Is Dabbing The New Crack of Marijuana?
If you haven’t heard about it already, “Dabbing” is the process of inhaling butane Marijuana hash oil for a faster and stronger high. Users place a dab of the hash oil on a super-heated piece of metal and inhale the smoke as the oil evaporates. Both the method of ingestion and the intense effect it produces are why some are calling it the “crack of pot.”
The phrase “dabbing” refers to the method of placing marijuana in a tube and forcing solvent through it, usually butane. Once the solvent dissolves, it leaves only the marijuana plant’s resins, with tetrahydrocannabinol (THC) levels approaching a powerful 80 percent, or almost 4 times the amount found in the strongest strains of pot.
The U.S. government estimates that domestic marijuana production has increased tenfold in the last twenty-five years. This might be attributed to the growing number of states that have legalized the use and sale of medicinal marijuana, as well as Colorado’s landmark passage of Amendment 64, in November 2012. This made the recreational use and sale of marijuana legal. The state claims to closely monitor all growing operations within its borders.
The pot business boom has also meant that sellers of the drug are getting more creative to stay ahead of their competition. Hence, marijuana dabbing. The hash oil created by the “dabbing” process goes by different names, such as “ear wax,” “dabs,” “budda,” “honey oil,” and “shatter.”
How is Butane Hash Oil Created?
The following are two different methods for creating butane hash oil:
1. Open Method – this refers to the more dangerous process of packing a stainless steel tube with marijuana and “blasting” it with an extraction solvent, such as butane. The resulting product is a thick, yellow-orange oil.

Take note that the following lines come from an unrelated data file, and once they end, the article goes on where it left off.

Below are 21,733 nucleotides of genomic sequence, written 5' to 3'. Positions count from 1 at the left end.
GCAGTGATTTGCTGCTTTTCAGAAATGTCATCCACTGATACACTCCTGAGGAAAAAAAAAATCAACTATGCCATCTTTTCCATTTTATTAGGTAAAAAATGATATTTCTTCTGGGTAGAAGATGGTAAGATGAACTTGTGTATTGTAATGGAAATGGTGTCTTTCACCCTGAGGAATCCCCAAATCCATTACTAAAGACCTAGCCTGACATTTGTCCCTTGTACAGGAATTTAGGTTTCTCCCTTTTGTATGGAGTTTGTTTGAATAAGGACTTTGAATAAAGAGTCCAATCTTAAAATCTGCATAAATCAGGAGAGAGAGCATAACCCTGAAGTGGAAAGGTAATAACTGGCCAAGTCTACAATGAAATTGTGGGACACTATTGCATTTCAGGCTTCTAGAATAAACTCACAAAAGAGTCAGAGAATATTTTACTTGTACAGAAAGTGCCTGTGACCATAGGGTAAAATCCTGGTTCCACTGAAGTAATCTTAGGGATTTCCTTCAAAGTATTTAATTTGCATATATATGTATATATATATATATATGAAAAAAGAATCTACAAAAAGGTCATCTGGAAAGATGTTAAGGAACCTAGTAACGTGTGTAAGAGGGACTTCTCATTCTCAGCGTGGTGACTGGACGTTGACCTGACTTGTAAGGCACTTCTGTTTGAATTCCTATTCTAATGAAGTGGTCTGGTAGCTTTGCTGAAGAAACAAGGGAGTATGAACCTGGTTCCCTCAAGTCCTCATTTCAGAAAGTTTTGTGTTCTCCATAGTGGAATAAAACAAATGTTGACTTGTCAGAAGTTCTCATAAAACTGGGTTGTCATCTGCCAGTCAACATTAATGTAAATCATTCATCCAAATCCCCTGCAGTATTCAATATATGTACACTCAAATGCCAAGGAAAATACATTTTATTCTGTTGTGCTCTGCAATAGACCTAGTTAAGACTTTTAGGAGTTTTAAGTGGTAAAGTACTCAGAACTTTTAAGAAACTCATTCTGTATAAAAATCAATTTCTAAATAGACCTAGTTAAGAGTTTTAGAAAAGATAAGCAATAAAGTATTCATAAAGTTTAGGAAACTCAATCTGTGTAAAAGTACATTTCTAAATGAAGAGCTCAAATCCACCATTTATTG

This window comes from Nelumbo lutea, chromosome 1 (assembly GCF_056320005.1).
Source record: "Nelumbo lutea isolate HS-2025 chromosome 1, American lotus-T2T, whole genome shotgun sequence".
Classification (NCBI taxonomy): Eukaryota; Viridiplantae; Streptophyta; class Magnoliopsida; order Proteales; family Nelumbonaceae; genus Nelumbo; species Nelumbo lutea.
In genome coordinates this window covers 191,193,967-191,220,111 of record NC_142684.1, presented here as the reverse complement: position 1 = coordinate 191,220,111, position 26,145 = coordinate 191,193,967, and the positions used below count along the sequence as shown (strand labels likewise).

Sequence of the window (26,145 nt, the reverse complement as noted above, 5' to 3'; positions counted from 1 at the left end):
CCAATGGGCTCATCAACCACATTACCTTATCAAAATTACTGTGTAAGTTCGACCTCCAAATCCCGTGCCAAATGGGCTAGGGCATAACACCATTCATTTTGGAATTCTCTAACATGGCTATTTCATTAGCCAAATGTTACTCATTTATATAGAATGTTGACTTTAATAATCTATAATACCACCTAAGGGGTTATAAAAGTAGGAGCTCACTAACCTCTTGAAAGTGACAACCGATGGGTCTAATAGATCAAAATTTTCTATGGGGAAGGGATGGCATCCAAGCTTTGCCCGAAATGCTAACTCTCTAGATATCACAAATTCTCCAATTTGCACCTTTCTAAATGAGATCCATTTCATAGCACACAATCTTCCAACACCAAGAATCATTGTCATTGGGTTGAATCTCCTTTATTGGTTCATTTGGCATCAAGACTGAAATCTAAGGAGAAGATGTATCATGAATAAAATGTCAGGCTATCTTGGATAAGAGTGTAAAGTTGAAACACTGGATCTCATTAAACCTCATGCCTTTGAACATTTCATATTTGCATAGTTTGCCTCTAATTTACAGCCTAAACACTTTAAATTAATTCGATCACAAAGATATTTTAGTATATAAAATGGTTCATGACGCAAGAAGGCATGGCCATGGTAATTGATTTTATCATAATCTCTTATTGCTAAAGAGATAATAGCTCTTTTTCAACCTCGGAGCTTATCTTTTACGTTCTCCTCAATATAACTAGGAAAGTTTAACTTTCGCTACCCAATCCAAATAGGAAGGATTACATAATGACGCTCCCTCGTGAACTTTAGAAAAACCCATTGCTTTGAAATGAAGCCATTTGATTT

2. Closed Method – this process uses a machine called a butane oil extractor, which is also used to create aromatics from botanical herbs, such as lavender or mint.
Regarding the “open method,” the Federal Emergency Management Agency (FEMA) has issued reports regarding increased incidents of explosions in the U.S. caused by inept or careless hash oil manufacturers. This system is especially dangerous in the hands of would-be amateur chemists trying to create butane hash oil on their own.
It’s estimated that 9 percent of marijuana users are addicted to the substance. Cannabis use disorder is defined in the Diagnostic and Statistical Manual of Mental Disorders (DSM-5) as a problematic pattern of cannabis use leading to clinically significant impairment or distress. Studies have also shown that withdrawal from marijuana is similar to other drugs that are known to be addictive.
Stronger strains of marijuana combined with newer, more powerful delivery systems, such as “dabbing,” have taken some users by surprise. Dale Gieringer, Ph.D., and an advocate for reforming California’s marijuana laws, notes that there has been a rise in the amount of hospital visits related to marijuana overdose. He blames hash oil, and writes, “The dangers are dire enough to merit a special warning.”
Whatever new trend for getting high is on the horizon, parents should pay special attention to “marijuana dabbing” as hash oil is easily concealed, extremely potent, and potentially damaging to the young and developing brain of children and teenagers.